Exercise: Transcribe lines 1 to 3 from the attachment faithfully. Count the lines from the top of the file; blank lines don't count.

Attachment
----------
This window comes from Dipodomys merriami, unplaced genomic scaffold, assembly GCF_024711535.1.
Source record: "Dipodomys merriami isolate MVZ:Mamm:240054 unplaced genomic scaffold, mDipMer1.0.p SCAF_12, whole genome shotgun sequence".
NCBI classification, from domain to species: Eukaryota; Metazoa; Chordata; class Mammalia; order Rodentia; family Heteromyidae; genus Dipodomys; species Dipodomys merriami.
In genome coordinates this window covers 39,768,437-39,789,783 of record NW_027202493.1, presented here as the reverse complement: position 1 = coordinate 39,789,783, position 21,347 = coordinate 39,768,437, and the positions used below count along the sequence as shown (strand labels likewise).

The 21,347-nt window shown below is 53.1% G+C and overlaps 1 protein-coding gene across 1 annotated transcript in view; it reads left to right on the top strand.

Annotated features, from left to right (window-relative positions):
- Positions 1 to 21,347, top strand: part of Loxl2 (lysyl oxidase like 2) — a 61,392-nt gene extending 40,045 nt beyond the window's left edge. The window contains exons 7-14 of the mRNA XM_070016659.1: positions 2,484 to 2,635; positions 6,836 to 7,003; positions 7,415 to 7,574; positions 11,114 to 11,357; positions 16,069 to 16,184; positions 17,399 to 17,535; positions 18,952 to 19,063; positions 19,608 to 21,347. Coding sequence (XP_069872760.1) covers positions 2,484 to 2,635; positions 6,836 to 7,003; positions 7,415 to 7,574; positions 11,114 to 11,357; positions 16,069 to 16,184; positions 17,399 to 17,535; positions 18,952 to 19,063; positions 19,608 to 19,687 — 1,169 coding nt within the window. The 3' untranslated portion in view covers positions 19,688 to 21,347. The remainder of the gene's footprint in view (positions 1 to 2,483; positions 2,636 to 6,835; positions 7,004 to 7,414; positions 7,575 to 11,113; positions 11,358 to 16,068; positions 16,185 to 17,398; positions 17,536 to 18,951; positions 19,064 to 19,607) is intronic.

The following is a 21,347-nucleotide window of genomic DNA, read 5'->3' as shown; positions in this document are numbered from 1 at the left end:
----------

This window comes from Dipodomys merriami, unplaced genomic scaffold, assembly GCF_024711535.1.
Source record: "Dipodomys merriami isolate MVZ:Mamm:240054 unplaced genomic scaffold, mDipMer1.0.p SCAF_12, whole genome shotgun sequence".
NCBI classification, from domain to species: Eukaryota; Metazoa; Chordata; class Mammalia; order Rodentia; family Heteromyidae; genus Dipodomys; species Dipodomys merriami.